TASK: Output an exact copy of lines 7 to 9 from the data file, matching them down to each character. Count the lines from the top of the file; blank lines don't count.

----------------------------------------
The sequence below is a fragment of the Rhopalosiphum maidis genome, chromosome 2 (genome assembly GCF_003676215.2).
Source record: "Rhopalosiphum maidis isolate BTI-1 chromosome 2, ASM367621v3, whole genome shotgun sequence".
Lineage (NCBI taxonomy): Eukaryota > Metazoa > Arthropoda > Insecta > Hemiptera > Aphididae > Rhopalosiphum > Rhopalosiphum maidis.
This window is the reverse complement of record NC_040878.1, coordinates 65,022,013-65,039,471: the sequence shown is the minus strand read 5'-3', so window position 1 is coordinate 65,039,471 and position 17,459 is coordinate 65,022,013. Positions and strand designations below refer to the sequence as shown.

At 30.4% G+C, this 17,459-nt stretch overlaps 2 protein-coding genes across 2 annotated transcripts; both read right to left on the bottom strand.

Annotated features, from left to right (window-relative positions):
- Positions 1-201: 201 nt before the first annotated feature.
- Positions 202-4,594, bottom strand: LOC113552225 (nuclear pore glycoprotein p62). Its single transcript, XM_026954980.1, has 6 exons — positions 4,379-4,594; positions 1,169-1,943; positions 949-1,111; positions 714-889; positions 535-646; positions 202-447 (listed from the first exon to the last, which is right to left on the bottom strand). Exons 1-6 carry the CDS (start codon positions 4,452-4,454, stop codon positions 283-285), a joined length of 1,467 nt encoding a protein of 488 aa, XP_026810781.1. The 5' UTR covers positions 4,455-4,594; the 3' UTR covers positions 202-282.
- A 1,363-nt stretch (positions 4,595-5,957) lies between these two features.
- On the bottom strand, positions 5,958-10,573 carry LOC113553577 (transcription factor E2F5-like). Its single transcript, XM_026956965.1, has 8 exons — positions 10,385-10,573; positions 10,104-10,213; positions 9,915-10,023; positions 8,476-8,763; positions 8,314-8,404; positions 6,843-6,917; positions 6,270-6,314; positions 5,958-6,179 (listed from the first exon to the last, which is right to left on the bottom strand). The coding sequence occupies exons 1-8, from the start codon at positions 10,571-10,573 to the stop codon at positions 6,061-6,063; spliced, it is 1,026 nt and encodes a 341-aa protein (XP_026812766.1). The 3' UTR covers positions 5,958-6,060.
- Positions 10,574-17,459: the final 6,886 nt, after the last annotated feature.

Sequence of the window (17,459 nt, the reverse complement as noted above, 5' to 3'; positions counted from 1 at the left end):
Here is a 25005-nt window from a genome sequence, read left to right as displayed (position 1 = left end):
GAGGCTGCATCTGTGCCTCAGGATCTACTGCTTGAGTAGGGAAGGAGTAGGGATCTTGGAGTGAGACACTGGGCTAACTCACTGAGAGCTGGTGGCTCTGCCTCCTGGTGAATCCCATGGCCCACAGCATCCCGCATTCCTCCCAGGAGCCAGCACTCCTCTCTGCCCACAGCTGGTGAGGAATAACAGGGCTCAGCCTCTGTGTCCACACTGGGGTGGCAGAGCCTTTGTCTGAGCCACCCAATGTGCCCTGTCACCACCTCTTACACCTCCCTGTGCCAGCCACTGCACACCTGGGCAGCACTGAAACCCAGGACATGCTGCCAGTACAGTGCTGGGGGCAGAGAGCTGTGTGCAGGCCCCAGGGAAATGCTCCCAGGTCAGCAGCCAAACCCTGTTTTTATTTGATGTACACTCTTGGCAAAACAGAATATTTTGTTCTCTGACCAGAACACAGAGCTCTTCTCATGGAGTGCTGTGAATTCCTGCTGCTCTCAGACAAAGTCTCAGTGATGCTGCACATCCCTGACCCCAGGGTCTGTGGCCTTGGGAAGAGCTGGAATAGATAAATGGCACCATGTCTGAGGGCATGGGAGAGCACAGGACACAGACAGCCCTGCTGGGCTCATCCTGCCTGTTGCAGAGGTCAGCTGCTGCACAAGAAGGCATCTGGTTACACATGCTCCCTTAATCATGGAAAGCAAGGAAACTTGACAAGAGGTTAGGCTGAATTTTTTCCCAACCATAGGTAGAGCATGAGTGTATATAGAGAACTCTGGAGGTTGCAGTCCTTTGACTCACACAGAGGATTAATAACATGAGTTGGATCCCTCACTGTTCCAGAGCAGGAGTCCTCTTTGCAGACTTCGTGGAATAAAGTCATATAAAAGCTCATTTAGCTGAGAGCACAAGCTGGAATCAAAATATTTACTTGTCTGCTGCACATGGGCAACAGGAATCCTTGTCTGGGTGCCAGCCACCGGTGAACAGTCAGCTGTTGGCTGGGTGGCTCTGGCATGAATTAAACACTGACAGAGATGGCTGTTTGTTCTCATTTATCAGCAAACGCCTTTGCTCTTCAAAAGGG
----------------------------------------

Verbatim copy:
- Positions 1-201: 201 nt before the first annotated feature.
- Positions 202-4,594, bottom strand: LOC113552225 (nuclear pore glycoprotein p62). Its single transcript, XM_026954980.1, has 6 exons — positions 4,379-4,594; positions 1,169-1,943; positions 949-1,111; positions 714-889; positions 535-646; positions 202-447 (listed from the first exon to the last, which is right to left on the bottom strand). Exons 1-6 carry the CDS (start codon positions 4,452-4,454, stop codon positions 283-285), a joined length of 1,467 nt encoding a protein of 488 aa, XP_026810781.1. The 5' UTR covers positions 4,455-4,594; the 3' UTR covers positions 202-282.
- A 1,363-nt stretch (positions 4,595-5,957) lies between these two features.